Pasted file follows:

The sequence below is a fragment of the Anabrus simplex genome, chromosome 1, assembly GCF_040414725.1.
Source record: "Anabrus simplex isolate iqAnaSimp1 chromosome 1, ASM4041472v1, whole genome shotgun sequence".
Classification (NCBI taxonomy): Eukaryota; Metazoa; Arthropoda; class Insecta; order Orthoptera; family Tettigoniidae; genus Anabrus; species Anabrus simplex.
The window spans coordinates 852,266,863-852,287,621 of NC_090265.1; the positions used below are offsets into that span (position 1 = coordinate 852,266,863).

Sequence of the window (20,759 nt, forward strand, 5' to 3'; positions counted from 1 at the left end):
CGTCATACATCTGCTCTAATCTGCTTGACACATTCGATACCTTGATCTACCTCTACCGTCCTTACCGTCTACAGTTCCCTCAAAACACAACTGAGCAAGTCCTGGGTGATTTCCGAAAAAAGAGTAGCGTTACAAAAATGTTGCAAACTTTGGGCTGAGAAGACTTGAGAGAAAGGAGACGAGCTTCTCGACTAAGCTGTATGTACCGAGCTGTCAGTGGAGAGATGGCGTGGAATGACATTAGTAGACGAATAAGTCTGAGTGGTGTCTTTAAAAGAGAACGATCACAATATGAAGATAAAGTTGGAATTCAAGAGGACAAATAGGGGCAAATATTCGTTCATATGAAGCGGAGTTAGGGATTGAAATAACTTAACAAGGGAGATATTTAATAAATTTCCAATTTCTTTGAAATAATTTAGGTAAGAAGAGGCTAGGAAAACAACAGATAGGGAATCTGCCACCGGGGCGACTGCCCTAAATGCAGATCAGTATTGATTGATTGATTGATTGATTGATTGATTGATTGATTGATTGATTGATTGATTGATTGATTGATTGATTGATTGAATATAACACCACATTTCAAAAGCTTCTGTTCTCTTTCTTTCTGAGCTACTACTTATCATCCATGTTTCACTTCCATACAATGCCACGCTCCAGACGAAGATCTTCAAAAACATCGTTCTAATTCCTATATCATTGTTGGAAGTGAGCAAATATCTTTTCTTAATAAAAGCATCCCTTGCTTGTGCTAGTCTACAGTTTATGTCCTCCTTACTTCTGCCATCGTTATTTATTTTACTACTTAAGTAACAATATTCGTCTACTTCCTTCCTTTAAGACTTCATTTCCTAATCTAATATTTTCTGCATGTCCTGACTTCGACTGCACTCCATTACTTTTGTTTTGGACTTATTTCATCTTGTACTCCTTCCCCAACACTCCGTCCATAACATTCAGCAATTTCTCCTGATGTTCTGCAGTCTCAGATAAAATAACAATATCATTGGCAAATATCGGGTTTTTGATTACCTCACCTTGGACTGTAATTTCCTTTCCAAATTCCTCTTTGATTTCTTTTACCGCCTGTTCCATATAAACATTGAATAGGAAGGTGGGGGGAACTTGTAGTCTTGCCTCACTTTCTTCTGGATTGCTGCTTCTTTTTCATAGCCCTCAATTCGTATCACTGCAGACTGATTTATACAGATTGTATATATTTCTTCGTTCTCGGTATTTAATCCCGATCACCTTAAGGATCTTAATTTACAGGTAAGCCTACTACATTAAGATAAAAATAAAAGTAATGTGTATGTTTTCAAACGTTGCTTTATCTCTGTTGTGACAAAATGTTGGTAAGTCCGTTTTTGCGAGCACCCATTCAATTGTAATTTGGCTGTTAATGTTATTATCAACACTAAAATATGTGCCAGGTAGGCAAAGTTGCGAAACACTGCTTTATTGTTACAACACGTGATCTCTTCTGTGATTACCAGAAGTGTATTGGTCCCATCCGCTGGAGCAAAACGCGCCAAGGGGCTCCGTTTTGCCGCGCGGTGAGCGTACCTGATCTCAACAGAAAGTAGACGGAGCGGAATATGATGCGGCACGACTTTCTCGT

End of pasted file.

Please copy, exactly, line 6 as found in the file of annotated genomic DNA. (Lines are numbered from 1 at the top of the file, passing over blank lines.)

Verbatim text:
CGTCATACATCTGCTCTAATCTGCTTGACACATTCGATACCTTGATCTACCTCTACCGTCCTTACCGTCTACAGTTCCCTCAAAACACAACTGAGCAAGTCCTGGGTGATTTCCGAAAAAAGAGTAGCGTTACAAAAATGTTGCAAACTTTGGGCTGAGAAGACTTGAGAGAAAGGAGACGAGCTTCTCGACTAAGCTGTATGTACCGAGCTGTCAGTGGAGAGATGGCGTGGAATGACATTAGTAGACGAATAAGTCTGAGTGGTGTCTTTAAAAGAGAACGATCACAATATGAAGATAAAGTTGGAATTCAAGAGGACAAATAGGGGCAAATATTCGTTCATATGAAGCGGAGTTAGGGATTGAAATAACTTAACAAGGGAGATATTTAATAAATTTCCAATTTCTTTGAAATAATTTAGGTAAGAAGAGGCTAGGAAAACAACAGATAGGGAATCTGCCACCGGGGCGACTGCCCTAAATGCAGATCAGTATTGATTGATTGATTGATTGATTGATTGATTGATTGATTGATTGATTGATTGATTGATTGATTGATTGATTGATTGAATATAACACCACATTTCAAAAGCTTCTGTTCTCTTTCTTTCTGAGCTACTACTTATCATCCATGTTTCACTTCCATACAATGCCACGCTCCAGACGAAGATCTTCAAAAACATCGTTCTAATTCCTATATCATTGTTGGAAGTGAGCAAATATCTTTTCTTAATAAAAGCATCCCTTGCTTGTGCTAGTCTACAGTTTATGTCCTCCTTACTTCTGCCATCGTTATTTATTTTACTACTTAAGTAACAATATTCGTCTACTTCCTTCCTTTAAGACTTCATTTCCTAATCTAATATTTTCTGCATGTCCTGACTTCGACTGCACTCCATTACTTTTGTTTTGGACTTATTTCATCTTGTACTCCTTCCCCAACACTCCGTCCATAACATTCAGCAATTTCTCCTGATGTTCTGCAGTCTCAGATAAAATAACAATATCATTGGCAAATATCGGGTTTTTGATTACCTCACCTTGGACTGTAATTTCCTTTCCAAATTCCTCTTTGATTTCTTTTACCGCCTGTTCCATATAAACATTGAATAGGAAGGTGGGGGGAACTTGTAGTCTTGCCTCACTTTCTTCTGGATTGCTGCTTCTTTTTCATAGCCCTCAATTCGTATCACTGCAGACTGATTTATACAGATTGTATATATTTCTTCGTTCTCGGTATTTAATCCCGATCACCTTAAGGATCTTAATTTACAGGTAAGCCTACTACATTAAGATAAAAATAAAAGTAATGTGTATGTTTTCAAACGTTGCTTTATCTCTGTTGTGACAAAATGTTGGTAAGTCCGTTTTTGCGAGCACCCATTCAATTGTAATTTGGCTGTTAATGTTATTATCAACACTAAAATATGTGCCAGGTAGGCAAAGTTGCGAAACACTGCTTTATTGTTACAACACGTGATCTCTTCTGTGATTACCAGAAGTGTATTGGTCCCATCCGCTGGAGCAAAACGCGCCAAGGGGCTCCGTTTTGCCGCGCGGTGAGCGTACCTGATCTCAACAGAAAGTAGACGGAGCGGAATATGATGCGGCACGACTTTCTCGT